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Government to challenge release of double child killer Colin Pitchfork

Colin Pitchfork, now in his early 60s, was the first murderer to be convicted on DNA evidence in 1988, after violently raping and strangling two 15-year-olds in Leicestershire (Picture: PA)

The Government is set to ask the Parole Board to reconsider its decision to release double child killer Colin Pitchfork. 

It comes after the murderer was deemed ‘suitable for release’ following a hearing in March this year, after being denied parole in 2016 and 2018. 

Pitchfork, now in his early 60s, was the first man to be convicted of murder on DNA evidence in 1988, after violently raping and strangling two 15-year-olds in Leicestershire.

The baker and cake decorator raped and killed his first victim Lynda Mann in 1983 while his baby son slept in his car, which was parked nearby. 

He later violently raped and strangled Dawn Ashworth in 1986, as she walked home.

He was handed two life sentences with a minimum term of 30 years, which was reduced to 28 years in 2009. And now following the Parole Board’s ruling, he could be released imminently.

The Parole Board is independent from the Government, but its rulings can be challenged via the reconsideration mechanism (Picture: PA)

But Justice Secretary Robert Buckland is expected to formally ask the board on Monday to reconsider its decision. 

In a statement the MoJ said: ‘Our heartfelt sympathies remain with the families of Lynda Mann and Dawn Ashworth.

‘After a careful review, the Lord Chancellor will ask the Parole Board to reconsider its decision.’

The Parole Board is independent from the Government, but its rulings can be challenged via the reconsideration mechanism. 

Since July 2019, people have been allowed to appeal the board’s rulings if they see them as ‘procedurally unfair’ or ‘irrational’ – however being unhappy with a decision ‘is not grounds for reconsideration’, the provision states. 

It is believed Mr Buckland will argue that the decision on Pitchfork was irrational. 

The board will analyse its ruling once it receives the application from the MoJ on Monday before deciding whether or not to reconsider. 

However there is a high threshold that must be met.

South Leicestershire MP Alberto Costa welcomed the MoJ’s move.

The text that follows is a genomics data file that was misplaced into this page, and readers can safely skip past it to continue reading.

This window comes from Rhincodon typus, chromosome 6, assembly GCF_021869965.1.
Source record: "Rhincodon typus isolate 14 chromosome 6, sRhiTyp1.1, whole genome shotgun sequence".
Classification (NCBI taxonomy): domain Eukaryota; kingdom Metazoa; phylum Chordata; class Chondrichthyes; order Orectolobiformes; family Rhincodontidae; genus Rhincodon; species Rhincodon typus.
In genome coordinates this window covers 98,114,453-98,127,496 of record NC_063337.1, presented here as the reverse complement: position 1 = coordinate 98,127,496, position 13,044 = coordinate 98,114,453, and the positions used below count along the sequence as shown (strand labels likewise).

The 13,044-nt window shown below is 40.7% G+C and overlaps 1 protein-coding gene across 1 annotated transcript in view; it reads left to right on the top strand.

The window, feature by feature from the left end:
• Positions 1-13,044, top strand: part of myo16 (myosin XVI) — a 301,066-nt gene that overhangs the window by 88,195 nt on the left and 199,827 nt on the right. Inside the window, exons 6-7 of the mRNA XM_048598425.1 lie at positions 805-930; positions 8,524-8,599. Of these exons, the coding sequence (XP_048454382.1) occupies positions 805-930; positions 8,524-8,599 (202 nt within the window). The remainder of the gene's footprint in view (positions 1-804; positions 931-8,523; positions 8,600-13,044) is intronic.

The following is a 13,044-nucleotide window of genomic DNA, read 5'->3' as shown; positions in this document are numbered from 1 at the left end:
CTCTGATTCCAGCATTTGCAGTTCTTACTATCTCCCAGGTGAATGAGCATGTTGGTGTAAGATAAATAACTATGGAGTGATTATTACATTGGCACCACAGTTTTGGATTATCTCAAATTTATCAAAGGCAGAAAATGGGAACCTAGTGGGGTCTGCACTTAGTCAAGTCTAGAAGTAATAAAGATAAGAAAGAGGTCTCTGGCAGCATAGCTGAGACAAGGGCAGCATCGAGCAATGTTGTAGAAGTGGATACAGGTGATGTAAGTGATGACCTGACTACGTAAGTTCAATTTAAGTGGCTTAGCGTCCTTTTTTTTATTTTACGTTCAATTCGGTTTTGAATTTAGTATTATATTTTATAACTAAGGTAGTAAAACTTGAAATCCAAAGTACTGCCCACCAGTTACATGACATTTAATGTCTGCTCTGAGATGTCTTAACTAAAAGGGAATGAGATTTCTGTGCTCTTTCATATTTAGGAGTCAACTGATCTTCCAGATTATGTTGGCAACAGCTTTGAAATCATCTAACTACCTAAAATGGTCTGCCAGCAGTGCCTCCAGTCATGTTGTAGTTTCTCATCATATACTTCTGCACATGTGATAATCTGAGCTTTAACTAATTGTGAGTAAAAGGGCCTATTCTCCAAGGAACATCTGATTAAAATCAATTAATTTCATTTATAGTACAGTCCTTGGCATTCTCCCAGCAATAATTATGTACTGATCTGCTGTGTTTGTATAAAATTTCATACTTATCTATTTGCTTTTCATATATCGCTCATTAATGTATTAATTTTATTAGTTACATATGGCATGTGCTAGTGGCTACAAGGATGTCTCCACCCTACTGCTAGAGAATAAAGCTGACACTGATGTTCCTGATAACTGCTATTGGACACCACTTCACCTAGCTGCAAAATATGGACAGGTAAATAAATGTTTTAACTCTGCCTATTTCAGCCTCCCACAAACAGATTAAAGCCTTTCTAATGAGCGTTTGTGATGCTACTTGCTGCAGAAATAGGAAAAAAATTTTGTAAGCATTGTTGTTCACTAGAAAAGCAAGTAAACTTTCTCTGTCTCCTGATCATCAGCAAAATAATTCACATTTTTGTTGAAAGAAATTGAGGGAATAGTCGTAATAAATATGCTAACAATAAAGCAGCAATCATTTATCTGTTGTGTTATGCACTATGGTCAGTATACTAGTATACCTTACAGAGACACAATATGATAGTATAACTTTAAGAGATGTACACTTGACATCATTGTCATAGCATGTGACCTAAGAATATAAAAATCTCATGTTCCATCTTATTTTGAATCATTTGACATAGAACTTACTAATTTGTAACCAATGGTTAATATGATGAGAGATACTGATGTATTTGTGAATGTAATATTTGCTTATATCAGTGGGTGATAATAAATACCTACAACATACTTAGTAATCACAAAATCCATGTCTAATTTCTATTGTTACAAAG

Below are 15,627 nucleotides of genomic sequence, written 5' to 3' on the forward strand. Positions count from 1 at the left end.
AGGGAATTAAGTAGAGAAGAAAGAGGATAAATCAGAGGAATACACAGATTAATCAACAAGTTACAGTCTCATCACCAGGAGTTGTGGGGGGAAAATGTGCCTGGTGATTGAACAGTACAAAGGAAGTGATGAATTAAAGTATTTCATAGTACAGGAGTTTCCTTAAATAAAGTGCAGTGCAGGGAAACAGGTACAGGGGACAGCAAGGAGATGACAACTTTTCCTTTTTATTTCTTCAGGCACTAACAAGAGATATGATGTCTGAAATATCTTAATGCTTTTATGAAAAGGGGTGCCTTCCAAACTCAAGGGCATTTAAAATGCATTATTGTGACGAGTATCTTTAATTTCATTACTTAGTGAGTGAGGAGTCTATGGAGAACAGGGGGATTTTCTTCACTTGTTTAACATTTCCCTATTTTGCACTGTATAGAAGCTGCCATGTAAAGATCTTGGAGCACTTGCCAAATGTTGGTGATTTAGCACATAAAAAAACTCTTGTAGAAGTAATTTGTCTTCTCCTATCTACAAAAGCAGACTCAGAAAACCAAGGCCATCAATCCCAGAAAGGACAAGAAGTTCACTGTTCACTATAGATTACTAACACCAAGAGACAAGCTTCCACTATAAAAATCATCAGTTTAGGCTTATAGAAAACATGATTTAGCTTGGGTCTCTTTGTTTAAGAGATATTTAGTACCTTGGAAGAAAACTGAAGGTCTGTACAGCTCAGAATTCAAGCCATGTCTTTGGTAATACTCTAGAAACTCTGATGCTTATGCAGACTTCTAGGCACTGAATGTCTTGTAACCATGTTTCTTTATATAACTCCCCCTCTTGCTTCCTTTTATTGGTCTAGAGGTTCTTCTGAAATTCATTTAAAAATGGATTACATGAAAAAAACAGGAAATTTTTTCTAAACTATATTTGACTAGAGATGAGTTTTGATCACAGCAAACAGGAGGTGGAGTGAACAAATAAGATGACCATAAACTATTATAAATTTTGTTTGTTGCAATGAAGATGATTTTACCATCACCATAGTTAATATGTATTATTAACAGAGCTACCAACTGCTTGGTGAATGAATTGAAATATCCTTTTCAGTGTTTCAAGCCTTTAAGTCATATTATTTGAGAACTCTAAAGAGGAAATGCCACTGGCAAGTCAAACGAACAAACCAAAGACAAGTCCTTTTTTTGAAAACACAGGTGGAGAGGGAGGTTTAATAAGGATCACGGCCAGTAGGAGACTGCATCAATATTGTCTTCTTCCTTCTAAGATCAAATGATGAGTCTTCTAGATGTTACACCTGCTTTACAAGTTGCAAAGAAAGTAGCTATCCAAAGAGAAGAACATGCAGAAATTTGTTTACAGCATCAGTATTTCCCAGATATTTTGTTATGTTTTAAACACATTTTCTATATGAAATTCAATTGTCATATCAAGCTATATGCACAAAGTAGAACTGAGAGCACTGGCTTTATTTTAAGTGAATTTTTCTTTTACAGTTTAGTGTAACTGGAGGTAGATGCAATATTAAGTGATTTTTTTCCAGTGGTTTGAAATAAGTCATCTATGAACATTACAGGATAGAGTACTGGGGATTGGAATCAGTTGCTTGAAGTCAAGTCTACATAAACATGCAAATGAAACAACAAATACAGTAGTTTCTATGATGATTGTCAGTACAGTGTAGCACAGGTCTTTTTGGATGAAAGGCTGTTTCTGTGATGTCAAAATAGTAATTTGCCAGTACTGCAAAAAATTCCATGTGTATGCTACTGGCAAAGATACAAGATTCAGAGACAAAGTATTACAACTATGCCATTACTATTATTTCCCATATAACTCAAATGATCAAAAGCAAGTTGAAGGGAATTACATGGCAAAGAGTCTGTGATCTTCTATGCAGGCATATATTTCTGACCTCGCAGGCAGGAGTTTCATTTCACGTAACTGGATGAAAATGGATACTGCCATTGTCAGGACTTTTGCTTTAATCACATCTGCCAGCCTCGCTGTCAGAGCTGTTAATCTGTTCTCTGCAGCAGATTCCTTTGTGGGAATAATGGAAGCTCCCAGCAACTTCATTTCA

He said: ‘I am delighted that the Lord Chancellor has agreed with me that the decision by the Parole Board was arguably incorrect and that the board should be invited to reconsider that decision.

The Parole Board had heard how Pitchfork had taken part in courses during his sentence to address his behaviour and that he had learnt new skills, including how to help disabled people (Picture: PA)

‘The reconsideration mechanism was introduced in Parliament in 2019 and that’s why I invited the Secretary of State for Justice to fire it back to the Parole Board, to reconsider the appalling decision they’ve taken to release the double child killer Colin Pitchfork.’

Mr Costa added: ‘Pitchfork’s egregious crimes cast a shadow over my constituency and are known throughout the country for the way in which he callously raped and horrifically murdered those two innocent teenage girls, Lynda and Dawn.

‘The national outrage following the Parole Board’s decision a few weeks ago is proof that many people remain haunted by his abhorrent and heinous crimes.’

A document detailing the Parole Board decision said: ‘After considering the circumstances of his offending, the progress made while in custody and the evidence presented at the hearing, the panel was satisfied that Mr Pitchfork was suitable for release.’

The panel heard how Pitchfork had taken part in courses during his sentence to address his behaviour. 

His behaviour in custody was ‘positive’ and included ‘extensive efforts to help others’, the panel heard, including learning skills to help disabled people. 

According to the document, at the time of his offending Pitchfork thought ‘about sex a lot’, used ‘violence and excessive force’ and ‘sex to demonstrate power and control over women’.

He also struggled to cope with anger, loneliness and had a willingness to ‘seek revenge’.

Pitchfork’s release would be subject to strict licence conditions.

Get in touch with our news team by emailing us at webnews@metro.co.uk.

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